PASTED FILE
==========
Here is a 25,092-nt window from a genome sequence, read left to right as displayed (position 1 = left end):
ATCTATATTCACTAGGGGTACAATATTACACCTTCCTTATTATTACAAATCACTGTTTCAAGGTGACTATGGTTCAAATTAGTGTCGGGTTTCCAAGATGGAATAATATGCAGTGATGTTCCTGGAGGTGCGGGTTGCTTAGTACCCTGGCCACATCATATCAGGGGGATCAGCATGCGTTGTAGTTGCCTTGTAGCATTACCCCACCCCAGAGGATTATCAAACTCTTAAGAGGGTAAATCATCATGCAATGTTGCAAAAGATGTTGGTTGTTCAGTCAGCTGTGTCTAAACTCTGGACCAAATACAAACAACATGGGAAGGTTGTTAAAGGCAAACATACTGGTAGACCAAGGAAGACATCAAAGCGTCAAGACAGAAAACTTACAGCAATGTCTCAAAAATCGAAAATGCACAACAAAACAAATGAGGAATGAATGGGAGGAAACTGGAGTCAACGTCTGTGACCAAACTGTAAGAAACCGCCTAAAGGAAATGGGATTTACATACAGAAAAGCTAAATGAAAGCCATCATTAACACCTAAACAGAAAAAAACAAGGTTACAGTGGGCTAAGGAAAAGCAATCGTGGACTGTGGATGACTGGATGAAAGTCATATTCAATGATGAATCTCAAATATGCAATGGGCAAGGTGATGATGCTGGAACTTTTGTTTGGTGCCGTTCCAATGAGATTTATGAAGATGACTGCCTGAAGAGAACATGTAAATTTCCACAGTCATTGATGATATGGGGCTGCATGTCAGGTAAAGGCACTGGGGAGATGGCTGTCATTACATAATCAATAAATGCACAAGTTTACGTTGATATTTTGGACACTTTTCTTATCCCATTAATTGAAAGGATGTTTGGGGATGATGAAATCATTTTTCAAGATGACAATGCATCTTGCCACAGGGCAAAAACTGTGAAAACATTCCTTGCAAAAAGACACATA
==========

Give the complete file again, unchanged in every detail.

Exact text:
Here is a 25,092-nt window from a genome sequence, read left to right as displayed (position 1 = left end):
ATCTATATTCACTAGGGGTACAATATTACACCTTCCTTATTATTACAAATCACTGTTTCAAGGTGACTATGGTTCAAATTAGTGTCGGGTTTCCAAGATGGAATAATATGCAGTGATGTTCCTGGAGGTGCGGGTTGCTTAGTACCCTGGCCACATCATATCAGGGGGATCAGCATGCGTTGTAGTTGCCTTGTAGCATTACCCCACCCCAGAGGATTATCAAACTCTTAAGAGGGTAAATCATCATGCAATGTTGCAAAAGATGTTGGTTGTTCAGTCAGCTGTGTCTAAACTCTGGACCAAATACAAACAACATGGGAAGGTTGTTAAAGGCAAACATACTGGTAGACCAAGGAAGACATCAAAGCGTCAAGACAGAAAACTTACAGCAATGTCTCAAAAATCGAAAATGCACAACAAAACAAATGAGGAATGAATGGGAGGAAACTGGAGTCAACGTCTGTGACCAAACTGTAAGAAACCGCCTAAAGGAAATGGGATTTACATACAGAAAAGCTAAATGAAAGCCATCATTAACACCTAAACAGAAAAAAACAAGGTTACAGTGGGCTAAGGAAAAGCAATCGTGGACTGTGGATGACTGGATGAAAGTCATATTCAATGATGAATCTCAAATATGCAATGGGCAAGGTGATGATGCTGGAACTTTTGTTTGGTGCCGTTCCAATGAGATTTATGAAGATGACTGCCTGAAGAGAACATGTAAATTTCCACAGTCATTGATGATATGGGGCTGCATGTCAGGTAAAGGCACTGGGGAGATGGCTGTCATTACATAATCAATAAATGCACAAGTTTACGTTGATATTTTGGACACTTTTCTTATCCCATTAATTGAAAGGATGTTTGGGGATGATGAAATCATTTTTCAAGATGACAATGCATCTTGCCACAGGGCAAAAACTGTGAAAACATTCCTTGCAAAAAGACACATA